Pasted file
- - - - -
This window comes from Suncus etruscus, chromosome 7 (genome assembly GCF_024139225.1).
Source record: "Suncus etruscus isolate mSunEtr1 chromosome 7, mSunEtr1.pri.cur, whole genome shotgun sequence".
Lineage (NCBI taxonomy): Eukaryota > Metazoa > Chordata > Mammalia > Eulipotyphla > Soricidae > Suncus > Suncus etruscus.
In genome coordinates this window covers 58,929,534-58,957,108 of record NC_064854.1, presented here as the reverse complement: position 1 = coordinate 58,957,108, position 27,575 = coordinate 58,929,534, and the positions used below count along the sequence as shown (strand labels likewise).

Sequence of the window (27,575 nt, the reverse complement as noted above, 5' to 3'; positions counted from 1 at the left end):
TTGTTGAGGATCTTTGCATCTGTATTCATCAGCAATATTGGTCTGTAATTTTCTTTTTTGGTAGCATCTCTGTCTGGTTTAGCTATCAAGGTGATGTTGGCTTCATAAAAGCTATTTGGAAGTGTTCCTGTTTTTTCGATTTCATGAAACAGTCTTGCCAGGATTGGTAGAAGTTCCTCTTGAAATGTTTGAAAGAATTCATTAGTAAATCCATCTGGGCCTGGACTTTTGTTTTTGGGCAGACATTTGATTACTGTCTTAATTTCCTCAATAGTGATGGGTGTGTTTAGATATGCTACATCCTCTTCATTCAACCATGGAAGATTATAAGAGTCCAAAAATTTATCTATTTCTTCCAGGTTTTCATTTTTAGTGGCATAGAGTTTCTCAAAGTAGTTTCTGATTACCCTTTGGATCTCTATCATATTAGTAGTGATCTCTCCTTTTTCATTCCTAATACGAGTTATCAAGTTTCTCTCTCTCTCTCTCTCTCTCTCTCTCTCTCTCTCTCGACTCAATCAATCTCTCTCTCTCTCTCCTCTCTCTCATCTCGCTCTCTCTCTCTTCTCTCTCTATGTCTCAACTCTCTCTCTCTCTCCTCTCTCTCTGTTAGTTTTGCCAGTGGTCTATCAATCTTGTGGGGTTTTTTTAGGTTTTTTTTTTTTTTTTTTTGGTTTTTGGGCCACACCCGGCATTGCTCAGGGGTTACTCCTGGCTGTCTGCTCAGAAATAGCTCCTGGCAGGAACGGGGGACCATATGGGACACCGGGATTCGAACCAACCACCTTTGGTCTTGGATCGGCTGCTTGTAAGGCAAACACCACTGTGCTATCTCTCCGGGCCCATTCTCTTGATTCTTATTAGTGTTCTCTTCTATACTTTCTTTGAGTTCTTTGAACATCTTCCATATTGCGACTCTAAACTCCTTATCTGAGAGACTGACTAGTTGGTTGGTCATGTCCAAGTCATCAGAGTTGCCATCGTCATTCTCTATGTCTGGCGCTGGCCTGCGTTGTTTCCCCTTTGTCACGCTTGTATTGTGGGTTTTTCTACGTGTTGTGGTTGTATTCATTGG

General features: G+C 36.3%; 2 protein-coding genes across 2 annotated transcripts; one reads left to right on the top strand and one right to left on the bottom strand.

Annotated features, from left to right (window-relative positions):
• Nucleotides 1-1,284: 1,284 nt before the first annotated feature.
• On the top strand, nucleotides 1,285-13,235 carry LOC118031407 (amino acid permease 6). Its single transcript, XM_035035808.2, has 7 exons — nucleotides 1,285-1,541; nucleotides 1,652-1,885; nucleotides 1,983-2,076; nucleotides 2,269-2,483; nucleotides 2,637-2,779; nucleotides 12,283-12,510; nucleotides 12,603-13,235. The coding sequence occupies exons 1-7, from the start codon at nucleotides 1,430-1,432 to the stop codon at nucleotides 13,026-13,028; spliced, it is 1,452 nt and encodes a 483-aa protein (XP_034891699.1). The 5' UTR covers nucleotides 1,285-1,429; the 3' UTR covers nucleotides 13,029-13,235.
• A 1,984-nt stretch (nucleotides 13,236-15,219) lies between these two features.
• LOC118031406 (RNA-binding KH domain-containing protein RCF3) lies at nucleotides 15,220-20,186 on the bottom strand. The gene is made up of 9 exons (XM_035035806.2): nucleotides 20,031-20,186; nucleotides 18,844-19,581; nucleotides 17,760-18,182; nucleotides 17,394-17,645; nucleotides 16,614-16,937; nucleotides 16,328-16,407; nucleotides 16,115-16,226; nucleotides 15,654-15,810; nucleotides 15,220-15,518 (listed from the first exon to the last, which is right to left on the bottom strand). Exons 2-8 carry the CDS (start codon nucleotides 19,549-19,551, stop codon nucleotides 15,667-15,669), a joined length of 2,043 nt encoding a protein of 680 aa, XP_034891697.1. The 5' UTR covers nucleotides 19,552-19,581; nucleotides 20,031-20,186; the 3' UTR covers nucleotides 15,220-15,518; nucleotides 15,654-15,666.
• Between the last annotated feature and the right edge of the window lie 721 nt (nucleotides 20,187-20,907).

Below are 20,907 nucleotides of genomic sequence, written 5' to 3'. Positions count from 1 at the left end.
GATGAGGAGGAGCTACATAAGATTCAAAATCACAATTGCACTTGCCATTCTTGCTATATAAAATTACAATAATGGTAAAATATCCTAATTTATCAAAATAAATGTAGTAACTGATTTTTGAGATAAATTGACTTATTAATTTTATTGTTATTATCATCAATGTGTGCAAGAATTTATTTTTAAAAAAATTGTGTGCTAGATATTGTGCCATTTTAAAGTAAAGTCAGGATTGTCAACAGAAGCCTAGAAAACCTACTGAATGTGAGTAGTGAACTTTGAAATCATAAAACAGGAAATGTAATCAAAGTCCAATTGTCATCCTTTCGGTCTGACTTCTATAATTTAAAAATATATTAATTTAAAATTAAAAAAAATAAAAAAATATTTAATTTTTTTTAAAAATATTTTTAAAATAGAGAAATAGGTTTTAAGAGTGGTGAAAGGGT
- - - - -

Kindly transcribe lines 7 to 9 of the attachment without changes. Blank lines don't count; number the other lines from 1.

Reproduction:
General features: G+C 36.3%; 2 protein-coding genes across 2 annotated transcripts; one reads left to right on the top strand and one right to left on the bottom strand.

Annotated features, from left to right (window-relative positions):
• Nucleotides 1-1,284: 1,284 nt before the first annotated feature.